“All of this has happened before, and it will all happen again” seems to be the guiding philosophy of Damnation, a new USA drama debuting tonight at 10. (I’ve seen the first four episodes.)
The series is on the surface about a farmer’s strike in a small Iowa town in the 1930s, and the two men — activist preacher Seth Davenport (Killian Scott), and mercenary Creeley Turner (Logan Marshall-Green) — on opposite sides of it. But creator Tony Tost (Longmire) is using this pulpy and violent Great Depression yarn in part as a commentary on the current state of class conflict in these united states, and how the wealthy and powerful in any era are inclined to do whatever’s necessary to keep the wealth and power for themselves.
But just as Damnation insists on showing how conflicts of our distant past continue to echo in our present, so too is it insistent on showing how TV storytelling cliches of the more recent past can echo into series made in the present, and be bent and shaped to fit any kind of story, with any setting.
It’s beautifully shot, and it has some compelling performers, often given meaty material to tear into. But it’s also Cable Drama’s Greatest Hits, now with added Thirties flavor.
There are inconvenient corpses to dispose of, brothers who come into combat with one another, and elaborate montages accompanied by thematically-resonant monologues. There’s a scene where one character draws a gun in mid-coitus to point it at a rival, which is Peak TV Bingo right there — and if it’s not, then the moment where Seth intones, “I’ve done wicked things in this world, and every day I’m trying to make up for that” is.
The actors mostly make it work, though. Scott was a late replacement for Aden Young, and while I’d love to see the Rectify star apply his soulful intensity to the role of a gun-toting man of the cloth who’s not quite what he seems, Scott brings his own charisma to the role, even if his native Irish accent tends to poke through whenever Seth gets too full of righteous fury at the bankers and white supremacists who are working to keep a lot of decent, hard-working men and women down. Marshall-Green, of Cinemax’s late, lamented Quarry, feels almost overqualified for the part, which works to the advantage of a character who’s meant to be craftier and more deadly than any 10 men. And they’re surrounded by an interesting cast of supporting actors, many familiar from other recent anti-hero dramas: Sarah Jones (Sons of Anarchy, The Path) as Seth’s wife Amelia, Christopher Heyerdahl (the Swede from Hell on Wheels) as the town’s corrupt lawman Don Berryman, and Melinda Page Hamilton (Anna Draper from Mad Men) as strikebreaker Connie Nunn, among others.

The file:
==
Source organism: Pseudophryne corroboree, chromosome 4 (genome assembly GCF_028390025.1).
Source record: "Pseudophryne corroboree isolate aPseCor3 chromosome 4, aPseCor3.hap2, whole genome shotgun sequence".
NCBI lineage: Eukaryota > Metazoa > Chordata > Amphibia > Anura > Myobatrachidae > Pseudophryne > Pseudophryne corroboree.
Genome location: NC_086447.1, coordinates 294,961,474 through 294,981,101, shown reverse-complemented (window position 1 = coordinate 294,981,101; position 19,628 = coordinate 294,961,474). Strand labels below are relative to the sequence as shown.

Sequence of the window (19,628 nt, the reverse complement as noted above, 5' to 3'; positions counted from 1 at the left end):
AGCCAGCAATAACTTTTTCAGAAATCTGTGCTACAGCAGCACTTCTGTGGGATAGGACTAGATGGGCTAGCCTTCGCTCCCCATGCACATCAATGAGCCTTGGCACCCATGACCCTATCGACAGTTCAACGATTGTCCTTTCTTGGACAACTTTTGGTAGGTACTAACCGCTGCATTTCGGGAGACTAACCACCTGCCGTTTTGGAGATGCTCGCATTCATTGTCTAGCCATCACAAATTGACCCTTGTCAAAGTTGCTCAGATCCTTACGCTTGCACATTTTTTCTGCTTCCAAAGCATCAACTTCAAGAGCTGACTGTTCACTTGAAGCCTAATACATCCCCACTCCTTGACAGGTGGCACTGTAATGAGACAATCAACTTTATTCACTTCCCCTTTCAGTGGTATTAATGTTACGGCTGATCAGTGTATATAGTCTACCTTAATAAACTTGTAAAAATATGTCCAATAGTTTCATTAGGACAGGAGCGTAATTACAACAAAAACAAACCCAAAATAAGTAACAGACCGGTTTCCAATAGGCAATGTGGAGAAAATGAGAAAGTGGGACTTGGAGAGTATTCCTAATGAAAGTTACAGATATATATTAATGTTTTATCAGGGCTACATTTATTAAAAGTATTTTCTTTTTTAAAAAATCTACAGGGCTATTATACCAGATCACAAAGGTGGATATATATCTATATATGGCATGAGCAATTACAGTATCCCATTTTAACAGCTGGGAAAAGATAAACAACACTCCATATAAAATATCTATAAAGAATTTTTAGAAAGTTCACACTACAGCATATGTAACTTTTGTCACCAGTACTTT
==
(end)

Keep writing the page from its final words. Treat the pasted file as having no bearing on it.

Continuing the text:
As Seth tries to help the farmers get what’s theirs while the men in power turn the likes of Creeley and Connie against them, Tost and company do a nice job illustrating all the people in the story — usually women — pushing up against barriers that go beyond economics. Creeley picks up a sidekick in biracial prostitute Bessie (Chasten Harmon), who’s pleased just to be around someone who sees her as a person. Local madam Della (Nola Augustson) favors men’s suits and ties, Amelia adopts a masculine pen name to further her own activism when she knows her intended audience won’t listen to her, and Connie takes advantage of her wholesome blonde looks to be a more effective and ruthless assassin. The men dominate the story because of the era and the type of show this is, but the women feel much more complex and original.
It’s often predictable and to the grimdark end of the Quality Drama tonal spectrum, but the period itself is fairly novel (Carnivale was over a decade ago), and it plays its familiar tunes with brisk competence. All this has happened before, and it’s happened much less effectively than on Damnation.